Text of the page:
Weekly Jobless Claims Drop To 290,000
The number of Americans who filed new unemployment claims decreased to 290,000 last week as employers attempt to hold onto workers amid struggles with inflation, supply chain disruptions and labor shortages.
The Bureau of Labor Statistics figure released Thursday shows a 6,000 claim decrease in the number of new jobless claims compared to the week ending on Oct. 9, when jobless claims dipped below 300,000 for the first time since March 2020.
Economists surveyed by Dow Jones believed jobless claims would rise to 300,000 Thursday, according to CNBC.
Claims are expected to return to their pre-pandemic low by the end of 2021, Robert Frick, an economist at Navy Federal Credit Union, told The Wall Street Journal. “Employers are clinging to employees given it’s so hard to hire, it’s so hard to retain.” (RELATED: No One Wants to Work)
The US economy recorded an increase of 194,000 jobs in September, and the unemployment rate fell to 4.8%, the U.S. Bureau of Labor Statistics announced on Oct. 8.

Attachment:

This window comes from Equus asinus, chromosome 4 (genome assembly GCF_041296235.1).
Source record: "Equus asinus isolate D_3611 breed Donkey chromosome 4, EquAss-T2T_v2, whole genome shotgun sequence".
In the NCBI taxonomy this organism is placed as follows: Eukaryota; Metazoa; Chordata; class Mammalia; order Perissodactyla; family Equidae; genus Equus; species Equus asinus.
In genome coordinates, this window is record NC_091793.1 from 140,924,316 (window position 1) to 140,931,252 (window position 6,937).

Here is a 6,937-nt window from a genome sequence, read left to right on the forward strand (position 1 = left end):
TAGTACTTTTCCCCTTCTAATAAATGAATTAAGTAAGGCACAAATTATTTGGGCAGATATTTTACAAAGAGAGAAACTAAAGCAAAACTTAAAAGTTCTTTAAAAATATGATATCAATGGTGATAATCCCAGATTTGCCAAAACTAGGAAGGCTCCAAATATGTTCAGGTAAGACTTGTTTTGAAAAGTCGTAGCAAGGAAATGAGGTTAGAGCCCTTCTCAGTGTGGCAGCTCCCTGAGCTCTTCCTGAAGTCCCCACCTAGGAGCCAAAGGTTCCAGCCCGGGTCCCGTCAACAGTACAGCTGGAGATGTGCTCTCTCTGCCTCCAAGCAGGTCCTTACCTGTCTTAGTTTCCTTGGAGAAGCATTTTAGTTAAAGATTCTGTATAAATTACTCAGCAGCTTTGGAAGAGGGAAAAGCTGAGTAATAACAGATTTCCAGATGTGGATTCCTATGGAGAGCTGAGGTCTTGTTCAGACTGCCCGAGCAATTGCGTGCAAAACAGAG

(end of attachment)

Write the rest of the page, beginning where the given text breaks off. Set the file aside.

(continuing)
Meanwhile, inflation continues to plague the country as the Consumer Price Index increased 0.4% in September, bringing the key inflation indicator’s year-over-year increase to 5.4%, the largest spike since January 1991.
Experts surveyed by the WSJ the high inflation will last well into 2022 as the supply chain crisis worsens, driving up prices and curbing production. Economists believe the consumer price inflation will drop to 3.4% by June 2022 and 2.6% by the end of 2022.
Retail sales increased 0.7% in September, crushing experts’ estimates of 0.2%, according to the Census Bureau. Economists see the spike in spending as a sign of consumer strength heading into the fourth quarter, according to the WSJ.
“This is a strong number. People are spending all this money. The federal government is pouring money into the economy, so its a good sign people are spending,” Stephen Moore, a former economic adviser in the Trump administration, told the Daily Caller News Foundation.
Content created by The Daily Caller News Foundation is available without charge to any eligible news publisher that can provide a large audience. For licensing opportunities of our original content, please contact firstname.lastname@example.org